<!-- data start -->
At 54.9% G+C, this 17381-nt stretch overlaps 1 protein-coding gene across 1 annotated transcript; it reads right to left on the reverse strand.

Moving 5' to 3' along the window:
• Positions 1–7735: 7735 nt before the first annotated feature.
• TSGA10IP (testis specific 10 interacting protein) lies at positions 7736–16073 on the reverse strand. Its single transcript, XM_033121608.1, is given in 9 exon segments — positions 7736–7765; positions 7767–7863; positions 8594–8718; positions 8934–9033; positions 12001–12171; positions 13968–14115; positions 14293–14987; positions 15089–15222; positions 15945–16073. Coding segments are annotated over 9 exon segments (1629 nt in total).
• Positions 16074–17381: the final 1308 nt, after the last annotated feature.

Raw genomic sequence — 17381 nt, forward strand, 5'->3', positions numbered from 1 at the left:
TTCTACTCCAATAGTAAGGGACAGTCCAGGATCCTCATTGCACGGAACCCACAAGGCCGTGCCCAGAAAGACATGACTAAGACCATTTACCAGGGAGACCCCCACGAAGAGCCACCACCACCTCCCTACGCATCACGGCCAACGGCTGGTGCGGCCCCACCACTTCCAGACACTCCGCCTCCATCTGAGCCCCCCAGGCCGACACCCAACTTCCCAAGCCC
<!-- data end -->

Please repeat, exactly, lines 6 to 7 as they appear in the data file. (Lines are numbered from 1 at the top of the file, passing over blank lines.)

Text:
Raw genomic sequence — 17381 nt, forward strand, 5'->3', positions numbered from 1 at the left:
TTCTACTCCAATAGTAAGGGACAGTCCAGGATCCTCATTGCACGGAACCCACAAGGCCGTGCCCAGAAAGACATGACTAAGACCATTTACCAGGGAGACCCCCACGAAGAGCCACCACCACCTCCCTACGCATCACGGCCAACGGCTGGTGCGGCCCCACCACTTCCAGACACTCCGCCTCCATCTGAGCCCCCCAGGCCGACACCCAACTTCCCAAGCCC